Asked what she likes about Busch Courtyard, Michelle Timmerman ’13 writes, “It’s … an enclave, and is so apart from standard Harvard architecture, and therefore feels apart from standard Harvard life, that you can tuck away there, slip in the side gate — or, if you’re well-informed and well-intentioned, through the Center for European Studies building itself — and disappear.

“When I was little, I was big on Frances Hodgson Burnett, and I suppose the ‘secret’ nature of the ‘secret’ garden doesn’t hurt — though it’s not a secret, really. When I’ve entered the garden to find it already has an inhabitant, initial disappointment is quickly swept away by spontaneous affection and — with recognition of parallel taste in study spaces — respect. Also, aren’t pink roses beautiful?”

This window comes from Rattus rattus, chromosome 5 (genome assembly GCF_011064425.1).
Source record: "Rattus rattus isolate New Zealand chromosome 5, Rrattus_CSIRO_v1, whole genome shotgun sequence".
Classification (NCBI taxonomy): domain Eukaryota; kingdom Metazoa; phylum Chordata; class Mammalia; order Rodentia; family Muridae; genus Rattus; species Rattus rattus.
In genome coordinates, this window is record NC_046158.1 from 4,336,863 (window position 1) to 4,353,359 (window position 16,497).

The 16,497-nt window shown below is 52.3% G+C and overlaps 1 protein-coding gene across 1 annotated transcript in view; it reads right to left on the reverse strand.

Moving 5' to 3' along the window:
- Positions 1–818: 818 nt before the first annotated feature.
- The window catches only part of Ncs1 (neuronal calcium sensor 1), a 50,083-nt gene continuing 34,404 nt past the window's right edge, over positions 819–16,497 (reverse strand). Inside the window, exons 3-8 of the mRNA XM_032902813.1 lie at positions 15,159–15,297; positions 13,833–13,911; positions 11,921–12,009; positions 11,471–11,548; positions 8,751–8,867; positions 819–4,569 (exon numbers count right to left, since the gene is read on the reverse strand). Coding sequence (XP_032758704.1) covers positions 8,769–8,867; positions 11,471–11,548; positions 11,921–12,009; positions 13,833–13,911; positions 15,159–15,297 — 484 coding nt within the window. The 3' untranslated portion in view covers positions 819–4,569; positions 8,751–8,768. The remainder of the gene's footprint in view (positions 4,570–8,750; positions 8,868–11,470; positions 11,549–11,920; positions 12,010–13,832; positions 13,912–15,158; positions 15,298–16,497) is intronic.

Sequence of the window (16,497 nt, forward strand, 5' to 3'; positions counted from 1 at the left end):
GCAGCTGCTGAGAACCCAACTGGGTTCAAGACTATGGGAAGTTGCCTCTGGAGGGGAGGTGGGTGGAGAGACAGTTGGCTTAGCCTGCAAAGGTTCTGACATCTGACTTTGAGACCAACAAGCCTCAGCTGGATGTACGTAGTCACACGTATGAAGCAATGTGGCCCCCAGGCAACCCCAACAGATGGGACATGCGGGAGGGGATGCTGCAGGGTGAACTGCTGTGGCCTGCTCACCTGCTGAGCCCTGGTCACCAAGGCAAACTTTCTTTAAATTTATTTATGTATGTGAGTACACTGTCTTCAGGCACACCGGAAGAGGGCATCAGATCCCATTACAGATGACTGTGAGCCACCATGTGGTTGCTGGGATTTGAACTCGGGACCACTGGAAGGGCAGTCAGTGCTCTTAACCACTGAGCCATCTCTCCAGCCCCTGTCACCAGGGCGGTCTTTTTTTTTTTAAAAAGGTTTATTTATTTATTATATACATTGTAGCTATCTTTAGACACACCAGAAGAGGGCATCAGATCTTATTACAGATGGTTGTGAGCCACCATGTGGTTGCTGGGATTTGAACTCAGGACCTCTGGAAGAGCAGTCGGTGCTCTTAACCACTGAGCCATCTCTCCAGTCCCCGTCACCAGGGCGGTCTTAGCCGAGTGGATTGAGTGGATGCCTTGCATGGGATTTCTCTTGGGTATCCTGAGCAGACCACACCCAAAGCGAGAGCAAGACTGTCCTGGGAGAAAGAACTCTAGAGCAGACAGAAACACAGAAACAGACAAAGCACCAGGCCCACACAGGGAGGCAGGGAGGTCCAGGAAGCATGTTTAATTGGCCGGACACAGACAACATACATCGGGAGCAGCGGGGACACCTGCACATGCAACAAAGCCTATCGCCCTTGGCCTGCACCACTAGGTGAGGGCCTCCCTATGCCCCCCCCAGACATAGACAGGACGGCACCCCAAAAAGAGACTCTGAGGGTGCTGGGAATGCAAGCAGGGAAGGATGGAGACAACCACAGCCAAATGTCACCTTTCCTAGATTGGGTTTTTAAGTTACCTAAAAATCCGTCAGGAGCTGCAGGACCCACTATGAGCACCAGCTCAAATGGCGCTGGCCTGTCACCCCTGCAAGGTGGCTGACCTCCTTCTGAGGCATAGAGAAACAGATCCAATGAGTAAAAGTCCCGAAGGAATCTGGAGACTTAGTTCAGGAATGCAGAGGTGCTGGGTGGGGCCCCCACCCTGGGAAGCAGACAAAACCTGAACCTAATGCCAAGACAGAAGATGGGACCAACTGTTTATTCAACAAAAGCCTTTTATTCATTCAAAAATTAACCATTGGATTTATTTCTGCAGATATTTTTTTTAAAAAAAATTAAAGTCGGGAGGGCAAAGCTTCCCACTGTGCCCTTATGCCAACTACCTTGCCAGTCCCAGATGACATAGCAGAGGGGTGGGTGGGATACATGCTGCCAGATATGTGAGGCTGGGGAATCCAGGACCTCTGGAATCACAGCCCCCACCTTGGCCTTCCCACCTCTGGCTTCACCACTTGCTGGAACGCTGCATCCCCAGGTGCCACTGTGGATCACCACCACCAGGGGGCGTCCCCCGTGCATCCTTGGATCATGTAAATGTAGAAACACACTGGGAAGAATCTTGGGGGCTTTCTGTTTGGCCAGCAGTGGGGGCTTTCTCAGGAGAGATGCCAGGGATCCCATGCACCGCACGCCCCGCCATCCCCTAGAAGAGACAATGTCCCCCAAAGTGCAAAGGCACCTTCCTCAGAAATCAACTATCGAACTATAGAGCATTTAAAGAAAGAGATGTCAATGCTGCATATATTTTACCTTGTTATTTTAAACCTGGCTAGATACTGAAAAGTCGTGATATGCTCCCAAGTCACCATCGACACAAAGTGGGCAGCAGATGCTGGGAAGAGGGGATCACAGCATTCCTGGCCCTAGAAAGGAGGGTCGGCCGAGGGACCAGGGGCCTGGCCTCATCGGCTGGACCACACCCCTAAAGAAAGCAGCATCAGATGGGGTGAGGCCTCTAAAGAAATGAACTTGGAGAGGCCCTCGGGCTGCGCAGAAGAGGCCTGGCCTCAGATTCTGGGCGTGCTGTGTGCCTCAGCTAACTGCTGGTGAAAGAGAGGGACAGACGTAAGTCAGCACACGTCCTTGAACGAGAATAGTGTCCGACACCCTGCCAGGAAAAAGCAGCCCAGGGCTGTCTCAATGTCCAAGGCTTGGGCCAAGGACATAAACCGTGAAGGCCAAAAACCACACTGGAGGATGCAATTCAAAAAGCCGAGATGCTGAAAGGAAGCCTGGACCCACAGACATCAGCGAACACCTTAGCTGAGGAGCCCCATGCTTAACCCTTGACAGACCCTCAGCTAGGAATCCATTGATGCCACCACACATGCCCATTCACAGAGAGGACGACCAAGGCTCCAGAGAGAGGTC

The space with the pink roses sits toward the center of campus, yet is concealed by walls on four sides. Not hidden, however, is Harvard’s replica of Braunschweiger Löwe, or the “Brunswick Lion,” which, on its tall pedestal, can be seen from afar, beckoning visitors into the space.

Building Manager Sandy Selesky, who over the years has contributed lilacs, geraniums, pansies, impatiens, and two stone gargoyles to the garden, cares for the courtyard. She had lava stones installed in the aesthetic pool to help the red-tailed hawks step out, and she purchased furniture and added a bubbler to the pool.

In the summer, people come and eat lunch in the courtyard, and some classes hold their discussions on the lawn. But overall, it’s quiet and unlike nearby bustling Harvard Yard. Professor Patrice Higonnet, whose office faces the courtyard, remarks, “Hmmmm. A hidden space. Wouldn’t it be — selfish thought — just as well to keep it hidden?”

— Rose Lincoln